Political and religious groups condemn racist statements
Port of Spain, Trinidad (CMC) — Political and religious leaders Monday condemned what they termed racial comments posted on social media after the People’s National Movement (PNM) came to power following the September 7th General Election.
Prime Minister Dr Keith Rowley has already told reporters that he had not seen the comments, but added that he had more important things to discuss, including the delivery of a national budget before month end.
Former Prime Minister Kamla Persad Bissessar said the comments posted on the Facebook page of the United National Congress (UNC) were not authorised, would never be authorised nor condoned by her party.
“I haven’t seen these posts but I can say that they would never be authorised by the party,” Persad Bissessar said.
The comments range from congratulations to the PNM to threats to harm Rowley who they described as a monkey.
Leader of the Congress of the People (COP) and former legal affairs minister Prakash Ramadhar noted that some people on both sides of the political divide have been issuing messages which were not in the best interest of the country.
“This is not acceptable in a truly democratic and united society that is multi-ethnic and multi-cultural. We cannot allow any space, whether by individuals or groups, for such divisive and hateful messages to be spread in our national conversation and thinking, whether it is fuelled by sentiments based on winning or losing in our elections,” he said.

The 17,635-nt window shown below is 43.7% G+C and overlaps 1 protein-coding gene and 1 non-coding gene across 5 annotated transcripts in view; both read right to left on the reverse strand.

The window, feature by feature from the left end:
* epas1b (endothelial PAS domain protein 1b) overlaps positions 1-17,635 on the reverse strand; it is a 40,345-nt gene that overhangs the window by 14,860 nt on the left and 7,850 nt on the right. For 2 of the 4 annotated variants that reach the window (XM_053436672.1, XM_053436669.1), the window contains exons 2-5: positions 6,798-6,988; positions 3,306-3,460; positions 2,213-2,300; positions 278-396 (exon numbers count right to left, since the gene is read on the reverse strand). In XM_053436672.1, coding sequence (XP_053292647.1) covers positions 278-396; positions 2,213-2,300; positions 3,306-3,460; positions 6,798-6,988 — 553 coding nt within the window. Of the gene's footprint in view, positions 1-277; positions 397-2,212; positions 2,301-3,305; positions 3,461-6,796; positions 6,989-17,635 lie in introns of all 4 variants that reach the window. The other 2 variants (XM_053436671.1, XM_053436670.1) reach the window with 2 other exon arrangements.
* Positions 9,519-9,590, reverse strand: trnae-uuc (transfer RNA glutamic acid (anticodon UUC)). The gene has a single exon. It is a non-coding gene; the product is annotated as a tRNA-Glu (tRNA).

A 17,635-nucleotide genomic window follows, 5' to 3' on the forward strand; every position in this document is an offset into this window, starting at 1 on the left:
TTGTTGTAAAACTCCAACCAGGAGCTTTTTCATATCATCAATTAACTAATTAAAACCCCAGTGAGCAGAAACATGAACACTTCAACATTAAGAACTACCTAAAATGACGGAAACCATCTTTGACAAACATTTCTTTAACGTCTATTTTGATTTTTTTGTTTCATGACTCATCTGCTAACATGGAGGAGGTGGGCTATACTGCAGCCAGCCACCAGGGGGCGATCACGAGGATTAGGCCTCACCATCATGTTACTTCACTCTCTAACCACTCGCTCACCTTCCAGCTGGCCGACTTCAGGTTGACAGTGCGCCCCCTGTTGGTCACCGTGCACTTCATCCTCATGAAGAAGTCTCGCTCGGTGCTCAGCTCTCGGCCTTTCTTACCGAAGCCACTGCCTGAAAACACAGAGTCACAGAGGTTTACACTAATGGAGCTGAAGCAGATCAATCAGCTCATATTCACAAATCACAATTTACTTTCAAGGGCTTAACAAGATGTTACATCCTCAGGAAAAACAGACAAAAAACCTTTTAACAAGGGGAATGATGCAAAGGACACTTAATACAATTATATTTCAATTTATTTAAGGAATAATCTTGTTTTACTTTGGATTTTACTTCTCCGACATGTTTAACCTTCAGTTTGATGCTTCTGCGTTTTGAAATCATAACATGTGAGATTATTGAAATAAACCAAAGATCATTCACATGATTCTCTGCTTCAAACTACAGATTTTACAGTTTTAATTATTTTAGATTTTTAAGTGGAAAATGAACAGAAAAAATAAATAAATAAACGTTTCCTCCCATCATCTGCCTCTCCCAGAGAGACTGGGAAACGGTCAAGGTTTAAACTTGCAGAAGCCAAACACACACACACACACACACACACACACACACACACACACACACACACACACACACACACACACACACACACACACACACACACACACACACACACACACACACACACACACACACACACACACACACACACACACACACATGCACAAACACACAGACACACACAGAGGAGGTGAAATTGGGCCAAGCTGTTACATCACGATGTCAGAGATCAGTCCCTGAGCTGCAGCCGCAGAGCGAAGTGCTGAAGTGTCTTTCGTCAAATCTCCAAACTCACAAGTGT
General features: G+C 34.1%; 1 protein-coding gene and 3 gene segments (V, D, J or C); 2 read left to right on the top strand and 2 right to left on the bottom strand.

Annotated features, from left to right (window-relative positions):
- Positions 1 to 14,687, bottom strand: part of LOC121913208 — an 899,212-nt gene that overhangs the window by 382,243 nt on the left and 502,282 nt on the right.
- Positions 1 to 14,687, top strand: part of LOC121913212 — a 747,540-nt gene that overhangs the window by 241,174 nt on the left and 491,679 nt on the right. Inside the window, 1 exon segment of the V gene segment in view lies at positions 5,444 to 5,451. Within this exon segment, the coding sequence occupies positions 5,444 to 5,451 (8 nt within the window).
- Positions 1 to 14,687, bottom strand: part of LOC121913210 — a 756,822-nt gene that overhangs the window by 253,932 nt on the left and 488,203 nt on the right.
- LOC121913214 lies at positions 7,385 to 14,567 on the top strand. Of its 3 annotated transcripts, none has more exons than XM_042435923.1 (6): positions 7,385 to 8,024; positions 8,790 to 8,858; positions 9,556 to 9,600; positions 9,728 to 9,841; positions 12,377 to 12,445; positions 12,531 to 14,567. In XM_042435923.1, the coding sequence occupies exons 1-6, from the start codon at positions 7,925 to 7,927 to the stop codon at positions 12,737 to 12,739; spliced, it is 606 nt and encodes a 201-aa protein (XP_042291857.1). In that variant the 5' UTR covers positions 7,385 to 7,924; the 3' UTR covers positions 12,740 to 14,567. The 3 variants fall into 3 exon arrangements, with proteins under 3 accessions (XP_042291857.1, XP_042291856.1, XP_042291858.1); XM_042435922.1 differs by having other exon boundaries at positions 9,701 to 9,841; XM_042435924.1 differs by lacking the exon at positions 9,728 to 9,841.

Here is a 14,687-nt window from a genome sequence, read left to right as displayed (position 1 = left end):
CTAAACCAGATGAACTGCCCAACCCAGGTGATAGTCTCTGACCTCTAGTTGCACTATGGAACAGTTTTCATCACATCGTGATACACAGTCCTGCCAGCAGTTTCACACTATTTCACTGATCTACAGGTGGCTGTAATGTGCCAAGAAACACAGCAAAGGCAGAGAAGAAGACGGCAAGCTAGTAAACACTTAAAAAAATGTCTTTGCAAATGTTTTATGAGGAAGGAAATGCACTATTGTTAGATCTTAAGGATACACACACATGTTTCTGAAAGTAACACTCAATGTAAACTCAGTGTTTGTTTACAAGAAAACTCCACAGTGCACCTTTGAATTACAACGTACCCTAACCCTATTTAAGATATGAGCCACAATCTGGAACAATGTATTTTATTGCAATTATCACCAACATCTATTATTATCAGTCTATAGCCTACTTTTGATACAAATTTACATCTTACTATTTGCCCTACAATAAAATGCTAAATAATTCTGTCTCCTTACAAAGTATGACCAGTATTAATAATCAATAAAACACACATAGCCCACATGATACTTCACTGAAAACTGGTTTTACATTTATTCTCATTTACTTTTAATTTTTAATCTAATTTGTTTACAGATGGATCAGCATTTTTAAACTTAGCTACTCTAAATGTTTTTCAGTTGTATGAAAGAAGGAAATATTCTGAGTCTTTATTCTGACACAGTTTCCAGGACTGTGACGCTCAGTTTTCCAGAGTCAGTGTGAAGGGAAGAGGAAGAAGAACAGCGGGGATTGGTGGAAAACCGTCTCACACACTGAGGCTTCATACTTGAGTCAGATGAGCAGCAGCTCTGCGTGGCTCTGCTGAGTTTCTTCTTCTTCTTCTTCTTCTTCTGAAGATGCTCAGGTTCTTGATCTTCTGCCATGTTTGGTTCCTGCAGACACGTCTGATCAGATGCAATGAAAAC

“While we should seek to understand why things turned out as they have, we cannot let it stand in the way of our common future,” Ramadhar said, adding that regardless of who is in power, the country must not allow the bitterness that is evident among a few to infect the youth and future generations.
“Let us all work together to put an end to this,” he said.
Imam Mirza Ali-Mohammed, of the Islamic Da’wah Movement, speaking on television, said it was “frightening” that after so many years of education and awareness, racism seems to have gotten worse.
“It is frightening, especially for our young people. The examples being set by these adults who are involved in these things, it really is scary,” he added.
Seventh-Day Adventist Pastor Clive Dottin said he agreed with chairman of the Elections and Boundaries Commission (EBC), Norbert Masson, who described the campaigning as the vilest and most vitriolic he has ever seen.
“We are as polarised as we have ever been. We are mis-mentoring the young people. We are misguiding them and setting a horrible example,” he said, urging religious leaders to set “the right example and are also fuelling a certain kind of hatred in the society”.